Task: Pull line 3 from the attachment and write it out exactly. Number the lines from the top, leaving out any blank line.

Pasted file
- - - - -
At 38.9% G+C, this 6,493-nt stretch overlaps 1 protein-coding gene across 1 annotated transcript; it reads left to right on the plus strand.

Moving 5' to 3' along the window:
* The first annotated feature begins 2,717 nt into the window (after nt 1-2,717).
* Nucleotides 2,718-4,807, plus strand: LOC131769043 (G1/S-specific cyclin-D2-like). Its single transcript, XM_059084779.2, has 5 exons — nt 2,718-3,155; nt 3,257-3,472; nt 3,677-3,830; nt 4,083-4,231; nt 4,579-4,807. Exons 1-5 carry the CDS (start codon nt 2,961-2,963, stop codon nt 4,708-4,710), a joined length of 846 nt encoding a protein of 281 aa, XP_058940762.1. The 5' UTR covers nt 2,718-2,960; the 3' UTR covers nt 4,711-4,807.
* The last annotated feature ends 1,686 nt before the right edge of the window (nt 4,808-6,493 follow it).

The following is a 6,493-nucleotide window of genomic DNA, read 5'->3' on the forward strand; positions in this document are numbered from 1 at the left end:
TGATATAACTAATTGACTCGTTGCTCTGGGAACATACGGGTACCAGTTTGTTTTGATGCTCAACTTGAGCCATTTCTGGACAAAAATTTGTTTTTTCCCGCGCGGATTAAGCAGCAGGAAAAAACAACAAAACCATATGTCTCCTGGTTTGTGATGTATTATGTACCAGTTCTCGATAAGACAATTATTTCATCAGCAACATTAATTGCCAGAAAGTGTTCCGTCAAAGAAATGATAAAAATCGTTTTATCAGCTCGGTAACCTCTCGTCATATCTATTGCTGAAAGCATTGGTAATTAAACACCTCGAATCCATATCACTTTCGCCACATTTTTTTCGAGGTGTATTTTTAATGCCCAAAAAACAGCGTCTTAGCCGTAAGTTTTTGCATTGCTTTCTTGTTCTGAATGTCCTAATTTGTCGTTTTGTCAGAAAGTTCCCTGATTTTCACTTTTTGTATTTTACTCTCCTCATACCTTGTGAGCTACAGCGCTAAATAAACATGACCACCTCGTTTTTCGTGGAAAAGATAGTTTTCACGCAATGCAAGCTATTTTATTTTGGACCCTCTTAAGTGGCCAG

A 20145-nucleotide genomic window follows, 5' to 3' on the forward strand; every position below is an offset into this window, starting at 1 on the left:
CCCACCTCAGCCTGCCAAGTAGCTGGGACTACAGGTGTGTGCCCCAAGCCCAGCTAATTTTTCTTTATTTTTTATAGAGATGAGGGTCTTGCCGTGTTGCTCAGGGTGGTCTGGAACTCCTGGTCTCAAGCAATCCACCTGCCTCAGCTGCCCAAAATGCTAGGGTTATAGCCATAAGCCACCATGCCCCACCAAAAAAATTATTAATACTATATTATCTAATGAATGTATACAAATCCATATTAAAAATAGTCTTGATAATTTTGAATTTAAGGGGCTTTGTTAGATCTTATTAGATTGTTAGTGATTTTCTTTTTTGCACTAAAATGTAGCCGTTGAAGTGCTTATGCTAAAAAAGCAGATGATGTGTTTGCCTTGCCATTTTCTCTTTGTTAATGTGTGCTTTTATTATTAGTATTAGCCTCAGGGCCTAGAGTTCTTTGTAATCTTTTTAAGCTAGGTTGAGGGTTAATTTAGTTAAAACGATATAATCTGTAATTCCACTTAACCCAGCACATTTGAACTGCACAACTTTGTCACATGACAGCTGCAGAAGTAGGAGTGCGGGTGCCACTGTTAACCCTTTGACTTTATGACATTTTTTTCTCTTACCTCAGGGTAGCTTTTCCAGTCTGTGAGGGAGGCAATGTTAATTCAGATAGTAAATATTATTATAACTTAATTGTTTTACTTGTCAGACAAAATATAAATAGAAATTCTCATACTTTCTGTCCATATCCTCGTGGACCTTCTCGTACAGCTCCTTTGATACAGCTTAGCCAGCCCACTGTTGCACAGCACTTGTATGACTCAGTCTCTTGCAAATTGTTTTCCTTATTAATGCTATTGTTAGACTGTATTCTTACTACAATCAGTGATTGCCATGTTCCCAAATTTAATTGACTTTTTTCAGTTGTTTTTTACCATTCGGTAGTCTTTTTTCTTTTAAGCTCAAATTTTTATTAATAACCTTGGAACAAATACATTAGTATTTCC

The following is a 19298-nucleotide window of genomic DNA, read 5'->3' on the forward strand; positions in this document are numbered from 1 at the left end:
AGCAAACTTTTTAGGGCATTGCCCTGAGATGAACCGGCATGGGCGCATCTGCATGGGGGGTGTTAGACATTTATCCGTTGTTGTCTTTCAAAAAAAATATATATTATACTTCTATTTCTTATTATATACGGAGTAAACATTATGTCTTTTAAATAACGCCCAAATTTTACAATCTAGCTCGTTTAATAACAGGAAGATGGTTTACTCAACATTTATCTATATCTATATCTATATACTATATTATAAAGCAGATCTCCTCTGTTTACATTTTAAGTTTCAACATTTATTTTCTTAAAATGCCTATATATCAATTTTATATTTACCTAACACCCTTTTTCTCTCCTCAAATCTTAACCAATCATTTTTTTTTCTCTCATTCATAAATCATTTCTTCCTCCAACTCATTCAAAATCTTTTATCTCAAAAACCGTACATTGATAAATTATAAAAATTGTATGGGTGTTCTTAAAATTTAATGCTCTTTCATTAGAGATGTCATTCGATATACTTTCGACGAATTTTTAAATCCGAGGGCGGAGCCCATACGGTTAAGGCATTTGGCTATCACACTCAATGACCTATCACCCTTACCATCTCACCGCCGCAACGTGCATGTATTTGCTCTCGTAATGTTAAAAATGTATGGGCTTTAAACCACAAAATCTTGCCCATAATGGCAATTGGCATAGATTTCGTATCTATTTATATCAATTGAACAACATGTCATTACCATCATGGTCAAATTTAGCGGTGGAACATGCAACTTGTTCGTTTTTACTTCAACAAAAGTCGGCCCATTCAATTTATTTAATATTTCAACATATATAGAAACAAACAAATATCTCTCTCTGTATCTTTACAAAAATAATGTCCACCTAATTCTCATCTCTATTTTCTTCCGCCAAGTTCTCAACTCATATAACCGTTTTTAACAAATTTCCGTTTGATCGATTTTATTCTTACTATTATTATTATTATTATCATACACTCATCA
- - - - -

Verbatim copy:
* The first annotated feature begins 2,717 nt into the window (after nt 1-2,717).